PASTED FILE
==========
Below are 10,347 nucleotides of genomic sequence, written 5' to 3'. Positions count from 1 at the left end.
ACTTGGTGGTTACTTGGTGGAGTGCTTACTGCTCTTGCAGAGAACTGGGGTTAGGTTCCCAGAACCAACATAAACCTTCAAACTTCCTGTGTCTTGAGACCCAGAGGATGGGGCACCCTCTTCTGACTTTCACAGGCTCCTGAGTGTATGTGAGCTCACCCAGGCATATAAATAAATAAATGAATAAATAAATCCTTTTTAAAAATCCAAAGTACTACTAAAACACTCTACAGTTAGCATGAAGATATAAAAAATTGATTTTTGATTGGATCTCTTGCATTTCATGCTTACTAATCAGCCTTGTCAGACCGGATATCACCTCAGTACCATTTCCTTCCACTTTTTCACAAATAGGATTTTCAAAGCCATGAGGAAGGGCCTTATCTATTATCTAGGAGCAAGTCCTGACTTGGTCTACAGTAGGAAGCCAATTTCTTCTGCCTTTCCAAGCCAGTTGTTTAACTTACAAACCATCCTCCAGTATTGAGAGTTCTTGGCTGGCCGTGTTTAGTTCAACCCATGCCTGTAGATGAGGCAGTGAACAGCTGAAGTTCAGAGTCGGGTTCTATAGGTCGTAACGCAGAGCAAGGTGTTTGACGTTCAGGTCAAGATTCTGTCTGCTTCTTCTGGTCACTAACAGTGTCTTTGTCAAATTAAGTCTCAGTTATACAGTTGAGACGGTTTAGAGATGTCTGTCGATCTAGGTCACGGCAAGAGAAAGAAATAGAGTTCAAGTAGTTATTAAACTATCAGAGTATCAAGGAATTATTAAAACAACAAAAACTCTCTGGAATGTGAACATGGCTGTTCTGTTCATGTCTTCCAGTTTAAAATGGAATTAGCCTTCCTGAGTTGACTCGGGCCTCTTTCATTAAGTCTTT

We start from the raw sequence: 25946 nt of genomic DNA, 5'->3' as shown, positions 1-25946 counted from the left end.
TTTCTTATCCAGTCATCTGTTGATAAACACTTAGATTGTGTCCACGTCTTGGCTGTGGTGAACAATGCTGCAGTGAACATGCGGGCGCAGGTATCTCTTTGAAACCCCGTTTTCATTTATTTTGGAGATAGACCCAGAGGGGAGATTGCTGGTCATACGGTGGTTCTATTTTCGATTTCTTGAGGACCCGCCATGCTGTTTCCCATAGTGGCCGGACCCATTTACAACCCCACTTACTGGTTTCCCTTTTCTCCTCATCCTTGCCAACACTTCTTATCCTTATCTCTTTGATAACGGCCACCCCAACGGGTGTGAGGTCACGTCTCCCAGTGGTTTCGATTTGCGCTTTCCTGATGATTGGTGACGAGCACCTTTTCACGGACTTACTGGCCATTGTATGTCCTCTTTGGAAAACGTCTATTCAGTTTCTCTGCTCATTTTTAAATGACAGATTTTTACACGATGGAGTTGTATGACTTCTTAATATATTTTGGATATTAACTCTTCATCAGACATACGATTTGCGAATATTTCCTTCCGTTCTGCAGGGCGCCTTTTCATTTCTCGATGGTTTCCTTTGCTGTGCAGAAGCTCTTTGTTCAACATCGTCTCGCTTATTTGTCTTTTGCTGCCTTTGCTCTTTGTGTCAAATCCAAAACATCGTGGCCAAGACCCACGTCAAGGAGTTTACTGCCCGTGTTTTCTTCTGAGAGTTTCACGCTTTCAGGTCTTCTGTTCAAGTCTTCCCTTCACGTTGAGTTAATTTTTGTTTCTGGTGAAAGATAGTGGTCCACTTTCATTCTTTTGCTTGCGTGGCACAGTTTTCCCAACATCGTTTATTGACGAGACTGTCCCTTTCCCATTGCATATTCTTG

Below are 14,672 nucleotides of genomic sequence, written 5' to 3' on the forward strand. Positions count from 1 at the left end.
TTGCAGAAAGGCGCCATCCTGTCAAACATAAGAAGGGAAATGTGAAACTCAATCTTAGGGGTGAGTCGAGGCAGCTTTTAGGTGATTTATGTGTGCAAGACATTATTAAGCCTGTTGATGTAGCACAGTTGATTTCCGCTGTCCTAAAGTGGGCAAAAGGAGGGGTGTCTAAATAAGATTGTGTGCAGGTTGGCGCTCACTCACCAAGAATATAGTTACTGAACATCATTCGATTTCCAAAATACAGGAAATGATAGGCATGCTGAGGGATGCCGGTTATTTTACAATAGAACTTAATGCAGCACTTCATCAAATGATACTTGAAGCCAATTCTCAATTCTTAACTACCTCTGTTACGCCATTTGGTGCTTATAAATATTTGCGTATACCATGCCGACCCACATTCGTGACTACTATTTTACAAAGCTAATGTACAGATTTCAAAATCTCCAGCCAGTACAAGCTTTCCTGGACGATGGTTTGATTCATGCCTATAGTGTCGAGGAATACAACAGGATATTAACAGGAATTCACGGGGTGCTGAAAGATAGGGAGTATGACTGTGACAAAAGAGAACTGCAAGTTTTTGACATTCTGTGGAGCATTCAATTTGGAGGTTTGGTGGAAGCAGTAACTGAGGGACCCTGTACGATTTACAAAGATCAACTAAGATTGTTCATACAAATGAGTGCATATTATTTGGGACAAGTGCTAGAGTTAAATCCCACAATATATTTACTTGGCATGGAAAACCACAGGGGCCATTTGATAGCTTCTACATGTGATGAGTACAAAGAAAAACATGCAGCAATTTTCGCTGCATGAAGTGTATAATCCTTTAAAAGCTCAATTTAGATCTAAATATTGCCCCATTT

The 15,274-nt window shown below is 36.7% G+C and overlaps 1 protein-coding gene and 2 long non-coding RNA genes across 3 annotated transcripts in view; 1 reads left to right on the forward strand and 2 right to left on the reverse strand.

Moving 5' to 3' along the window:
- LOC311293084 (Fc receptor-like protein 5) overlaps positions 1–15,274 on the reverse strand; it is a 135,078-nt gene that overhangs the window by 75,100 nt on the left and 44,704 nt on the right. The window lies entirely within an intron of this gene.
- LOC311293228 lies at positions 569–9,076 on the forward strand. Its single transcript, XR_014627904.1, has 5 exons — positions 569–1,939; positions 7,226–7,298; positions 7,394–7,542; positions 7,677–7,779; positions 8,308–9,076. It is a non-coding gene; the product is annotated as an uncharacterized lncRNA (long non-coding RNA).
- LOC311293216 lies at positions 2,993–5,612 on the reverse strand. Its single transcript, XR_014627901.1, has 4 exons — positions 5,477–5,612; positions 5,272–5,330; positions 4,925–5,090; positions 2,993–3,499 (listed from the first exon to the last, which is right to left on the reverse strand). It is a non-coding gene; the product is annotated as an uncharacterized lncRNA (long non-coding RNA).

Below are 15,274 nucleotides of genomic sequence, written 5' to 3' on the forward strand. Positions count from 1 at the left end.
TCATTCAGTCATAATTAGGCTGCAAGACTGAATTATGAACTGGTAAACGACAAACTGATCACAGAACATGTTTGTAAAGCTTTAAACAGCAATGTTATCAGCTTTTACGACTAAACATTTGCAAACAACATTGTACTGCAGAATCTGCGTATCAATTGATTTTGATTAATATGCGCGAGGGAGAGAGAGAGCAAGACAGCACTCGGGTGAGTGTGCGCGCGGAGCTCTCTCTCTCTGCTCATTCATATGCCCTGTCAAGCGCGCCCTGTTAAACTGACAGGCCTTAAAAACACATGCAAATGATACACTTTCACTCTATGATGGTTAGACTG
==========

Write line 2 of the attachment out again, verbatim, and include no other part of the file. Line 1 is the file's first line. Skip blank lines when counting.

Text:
ACTTGGTGGTTACTTGGTGGAGTGCTTACTGCTCTTGCAGAGAACTGGGGTTAGGTTCCCAGAACCAACATAAACCTTCAAACTTCCTGTGTCTTGAGACCCAGAGGATGGGGCACCCTCTTCTGACTTTCACAGGCTCCTGAGTGTATGTGAGCTCACCCAGGCATATAAATAAATAAATGAATAAATAAATCCTTTTTAAAAATCCAAAGTACTACTAAAACACTCTACAGTTAGCATGAAGATATAAAAAATTGATTTTTGATTGGATCTCTTGCATTTCATGCTTACTAATCAGCCTTGTCAGACCGGATATCACCTCAGTACCATTTCCTTCCACTTTTTCACAAATAGGATTTTCAAAGCCATGAGGAAGGGCCTTATCTATTATCTAGGAGCAAGTCCTGACTTGGTCTACAGTAGGAAGCCAATTTCTTCTGCCTTTCCAAGCCAGTTGTTTAACTTACAAACCATCCTCCAGTATTGAGAGTTCTTGGCTGGCCGTGTTTAGTTCAACCCATGCCTGTAGATGAGGCAGTGAACAGCTGAAGTTCAGAGTCGGGTTCTATAGGTCGTAACGCAGAGCAAGGTGTTTGACGTTCAGGTCAAGATTCTGTCTGCTTCTTCTGGTCACTAACAGTGTCTTTGTCAAATTAAGTCTCAGTTATACAGTTGAGACGGTTTAGAGATGTCTGTCGATCTAGGTCACGGCAAGAGAAAGAAATAGAGTTCAAGTAGTTATTAAACTATCAGAGTATCAAGGAATTATTAAAACAACAAAAACTCTCTGGAATGTGAACATGGCTGTTCTGTTCATGTCTTCCAGTTTAAAATGGAATTAGCCTTCCTGAGTTGACTCGGGCCTCTTTCATTAAGTCTTT